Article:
Though the VHS era primarily ended about ten years ago when ERAGON – some dragon movie – was the last film to be released in the format, it now has officially come to as close as Funai Electric, a Japanese company that is the last in the world manufacturing VCRs, has announced that this month will be its last.
Introduced in 1976, the VCR changed everything. For the first time you didn’t have to wait for a theater revival or a random television showing to see your favorite films anymore, you could watch them whenever you wanted, from the comfort of your own home, and better yet for people like me, you could own your favorite films.
As a result of the VCR, TVs got bigger and better, sound systems were added, the concept of the home theater was invented, sales of Barca loungers and La-Z-Boys went through the roof, microwave popcorn had to become a thing, sleepovers got a bunch cooler, as did dating, and the video store came into being giving, again, people like me places to work.
The VCR, for me at least, was also a film school of sorts. It allowed me to watch a movie over and over again across stretches of time, it allowed me to soak up a film in a way theater viewings, even repeated theater viewings, couldn’t. The VCR is where I fell in love with the movies, because the VCR transformed “going to the movies” from a special event into an everyday occurrence, and from something that as a kid was usually decided for me by parents, groups, or theater offering, into something I could individualize based on my tastes and the leniency of video store clerks. Props wherever you are to Kevin from The Video Barn in Sanford, North Carolina who rented a certain kid films from a certain series named after a holiday said kid was way too young to watch.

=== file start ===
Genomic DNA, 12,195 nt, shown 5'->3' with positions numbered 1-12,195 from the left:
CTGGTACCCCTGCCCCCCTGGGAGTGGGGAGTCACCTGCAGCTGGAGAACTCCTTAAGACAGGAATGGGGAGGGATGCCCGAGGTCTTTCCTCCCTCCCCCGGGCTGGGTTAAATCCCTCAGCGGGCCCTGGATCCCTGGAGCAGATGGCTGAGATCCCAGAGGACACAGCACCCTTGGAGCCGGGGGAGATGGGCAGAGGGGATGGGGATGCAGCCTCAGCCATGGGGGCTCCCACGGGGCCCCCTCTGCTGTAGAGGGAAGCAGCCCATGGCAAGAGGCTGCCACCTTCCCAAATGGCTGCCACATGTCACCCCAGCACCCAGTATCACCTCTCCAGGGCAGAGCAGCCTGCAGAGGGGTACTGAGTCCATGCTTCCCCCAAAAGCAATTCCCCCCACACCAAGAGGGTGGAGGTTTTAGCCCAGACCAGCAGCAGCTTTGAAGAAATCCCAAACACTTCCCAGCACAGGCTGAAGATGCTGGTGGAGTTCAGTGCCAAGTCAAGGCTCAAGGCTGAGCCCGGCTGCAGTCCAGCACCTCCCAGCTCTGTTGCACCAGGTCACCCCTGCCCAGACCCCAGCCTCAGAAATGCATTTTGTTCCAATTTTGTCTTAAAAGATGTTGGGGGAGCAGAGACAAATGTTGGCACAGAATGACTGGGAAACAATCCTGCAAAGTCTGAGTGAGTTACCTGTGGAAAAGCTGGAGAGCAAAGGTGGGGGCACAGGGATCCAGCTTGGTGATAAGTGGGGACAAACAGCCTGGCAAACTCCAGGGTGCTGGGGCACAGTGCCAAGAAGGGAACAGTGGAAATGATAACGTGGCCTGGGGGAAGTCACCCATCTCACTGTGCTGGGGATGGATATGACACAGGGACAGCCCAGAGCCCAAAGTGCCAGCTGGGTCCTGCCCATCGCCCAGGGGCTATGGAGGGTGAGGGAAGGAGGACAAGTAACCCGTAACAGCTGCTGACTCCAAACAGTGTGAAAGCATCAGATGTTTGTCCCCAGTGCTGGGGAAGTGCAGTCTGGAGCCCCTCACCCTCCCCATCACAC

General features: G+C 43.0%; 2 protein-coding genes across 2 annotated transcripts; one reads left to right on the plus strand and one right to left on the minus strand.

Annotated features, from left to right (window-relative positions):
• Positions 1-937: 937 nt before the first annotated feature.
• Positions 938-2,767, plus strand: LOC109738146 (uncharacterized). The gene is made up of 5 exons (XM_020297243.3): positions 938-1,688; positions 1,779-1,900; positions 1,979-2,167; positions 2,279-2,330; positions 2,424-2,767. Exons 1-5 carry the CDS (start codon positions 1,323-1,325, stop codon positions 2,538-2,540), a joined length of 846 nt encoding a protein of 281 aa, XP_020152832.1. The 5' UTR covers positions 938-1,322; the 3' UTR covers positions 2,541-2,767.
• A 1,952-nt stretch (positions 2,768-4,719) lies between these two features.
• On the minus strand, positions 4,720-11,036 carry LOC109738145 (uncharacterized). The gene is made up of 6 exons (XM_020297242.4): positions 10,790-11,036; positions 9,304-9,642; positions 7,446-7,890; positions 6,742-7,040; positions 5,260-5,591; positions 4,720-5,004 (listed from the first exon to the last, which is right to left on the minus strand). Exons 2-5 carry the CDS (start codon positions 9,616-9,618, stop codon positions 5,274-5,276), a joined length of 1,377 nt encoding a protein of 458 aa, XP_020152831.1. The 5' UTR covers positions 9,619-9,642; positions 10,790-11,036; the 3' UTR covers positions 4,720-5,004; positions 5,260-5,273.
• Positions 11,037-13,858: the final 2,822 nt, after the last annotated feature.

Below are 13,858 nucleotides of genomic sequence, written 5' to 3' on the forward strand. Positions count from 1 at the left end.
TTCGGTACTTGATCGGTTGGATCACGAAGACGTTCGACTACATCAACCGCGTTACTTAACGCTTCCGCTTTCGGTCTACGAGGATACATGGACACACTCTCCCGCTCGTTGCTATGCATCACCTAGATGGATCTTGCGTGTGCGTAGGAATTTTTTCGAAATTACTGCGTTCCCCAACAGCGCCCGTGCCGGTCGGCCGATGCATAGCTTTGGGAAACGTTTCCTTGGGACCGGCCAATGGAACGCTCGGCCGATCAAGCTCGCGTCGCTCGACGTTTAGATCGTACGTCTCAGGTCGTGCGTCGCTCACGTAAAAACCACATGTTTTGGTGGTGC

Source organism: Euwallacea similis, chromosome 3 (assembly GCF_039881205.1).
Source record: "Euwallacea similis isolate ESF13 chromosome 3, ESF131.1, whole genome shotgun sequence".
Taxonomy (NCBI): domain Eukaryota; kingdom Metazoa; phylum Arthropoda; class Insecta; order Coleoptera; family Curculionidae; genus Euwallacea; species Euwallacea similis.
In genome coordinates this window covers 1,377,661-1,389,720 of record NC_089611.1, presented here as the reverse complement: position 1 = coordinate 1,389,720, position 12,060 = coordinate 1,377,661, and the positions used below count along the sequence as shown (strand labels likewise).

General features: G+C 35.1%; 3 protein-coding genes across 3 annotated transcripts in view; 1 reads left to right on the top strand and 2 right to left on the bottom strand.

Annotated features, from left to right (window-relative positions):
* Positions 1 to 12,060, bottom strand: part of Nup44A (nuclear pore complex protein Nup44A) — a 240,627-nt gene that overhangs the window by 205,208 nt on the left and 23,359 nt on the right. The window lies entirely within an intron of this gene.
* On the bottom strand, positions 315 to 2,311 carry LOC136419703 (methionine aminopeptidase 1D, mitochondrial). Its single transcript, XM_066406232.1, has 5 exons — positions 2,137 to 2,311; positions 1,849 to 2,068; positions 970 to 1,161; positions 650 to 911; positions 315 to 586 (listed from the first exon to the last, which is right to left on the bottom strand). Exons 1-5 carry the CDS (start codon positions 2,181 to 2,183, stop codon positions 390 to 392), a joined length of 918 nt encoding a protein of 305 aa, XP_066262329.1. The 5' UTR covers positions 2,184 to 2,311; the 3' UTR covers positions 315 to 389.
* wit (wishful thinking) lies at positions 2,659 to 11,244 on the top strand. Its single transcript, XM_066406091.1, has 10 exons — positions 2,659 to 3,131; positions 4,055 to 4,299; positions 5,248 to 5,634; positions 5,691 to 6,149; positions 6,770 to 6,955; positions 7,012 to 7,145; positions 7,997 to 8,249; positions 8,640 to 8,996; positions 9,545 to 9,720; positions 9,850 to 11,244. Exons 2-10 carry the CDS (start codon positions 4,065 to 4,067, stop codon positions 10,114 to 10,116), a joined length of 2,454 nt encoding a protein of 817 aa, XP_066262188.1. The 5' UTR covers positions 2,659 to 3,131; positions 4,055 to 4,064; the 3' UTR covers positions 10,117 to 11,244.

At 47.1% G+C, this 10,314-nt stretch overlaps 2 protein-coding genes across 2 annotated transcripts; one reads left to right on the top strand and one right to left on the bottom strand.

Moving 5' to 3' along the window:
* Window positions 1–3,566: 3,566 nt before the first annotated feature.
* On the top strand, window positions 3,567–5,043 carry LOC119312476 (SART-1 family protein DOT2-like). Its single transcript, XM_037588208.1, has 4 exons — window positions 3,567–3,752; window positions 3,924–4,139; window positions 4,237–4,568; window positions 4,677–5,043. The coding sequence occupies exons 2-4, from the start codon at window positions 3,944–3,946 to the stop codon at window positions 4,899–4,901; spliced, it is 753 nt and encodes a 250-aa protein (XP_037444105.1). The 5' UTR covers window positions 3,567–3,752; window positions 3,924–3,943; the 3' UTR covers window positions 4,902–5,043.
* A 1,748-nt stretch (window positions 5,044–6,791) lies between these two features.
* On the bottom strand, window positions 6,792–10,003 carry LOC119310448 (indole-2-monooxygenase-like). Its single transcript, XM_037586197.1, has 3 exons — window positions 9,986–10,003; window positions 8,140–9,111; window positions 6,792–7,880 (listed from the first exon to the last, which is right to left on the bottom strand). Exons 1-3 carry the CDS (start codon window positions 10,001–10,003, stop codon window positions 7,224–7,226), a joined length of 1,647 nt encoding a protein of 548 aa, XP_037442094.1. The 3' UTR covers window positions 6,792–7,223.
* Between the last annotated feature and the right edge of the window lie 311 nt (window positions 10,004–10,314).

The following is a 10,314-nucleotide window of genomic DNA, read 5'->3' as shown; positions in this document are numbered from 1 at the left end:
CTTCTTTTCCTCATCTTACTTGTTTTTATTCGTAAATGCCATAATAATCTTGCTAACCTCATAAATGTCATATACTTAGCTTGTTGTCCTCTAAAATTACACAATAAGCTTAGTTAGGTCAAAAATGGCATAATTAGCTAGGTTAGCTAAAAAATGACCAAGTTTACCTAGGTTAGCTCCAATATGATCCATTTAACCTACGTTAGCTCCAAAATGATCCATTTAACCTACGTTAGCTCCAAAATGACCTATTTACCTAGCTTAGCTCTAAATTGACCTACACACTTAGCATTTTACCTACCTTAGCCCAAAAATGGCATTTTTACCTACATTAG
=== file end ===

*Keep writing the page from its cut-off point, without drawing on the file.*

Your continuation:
I still own a VCR. Two, in fact, one built in to an old TV and one combined in a machine with a DVD player. I still watch VHS – of which I personally own several thousand – daily (thanks to a long career managing the greatest video store in America: Mike Clark’s Movie Madness). The built-in is in front of my treadmill, and I’ll play three or four a month on the big screen in my living room. It’s like listening to music on vinyl – some stuff just goes better with the format. The fact that there will never be another new VCR makes me feel panicked, because I don’t foresee ever not needing one.
But I’m not sad because the VHS era is finally dead. That’s what happens to eras, they die and new ones come along; the very definition of era implies its finity. Instead I’m choosing to be grateful. And I know that’s a weird thing, it’s a machine, after all, and an antiquated one at that. But I was born in the late 70s and lived in a small, conservative town with a one-screen theater, so the VCR was primarily how I came to cinema. I first saw STAR WARS on a VCR. And RAIDERS OF THE LOST ARK. And GOONIES. And DUMBO, BAMBI, SNOW WHITE. First time I saw A NIGHTMARE ON ELM STREET was on a VCR, ditto FRIDAY THE 13th and HALLOWEEN. I first saw RAMBO on a VCR, PREDATOR, GOLDFINGER, GOODFELLAS too, and BOYZ IN THE HOOD. Hell, I saw THE THIRD MAN, LE SAMOURAI, and ERASERHEAD for the very first time thanks to a VCR. So yeah, in the wake of its passing I’m feeling grateful and a tad sentimental, and I think I should be. The VCR gave me a lot, it gave a lot of us a lot, a machine or not, that worth commemorating.
If only culture had a rewind button.
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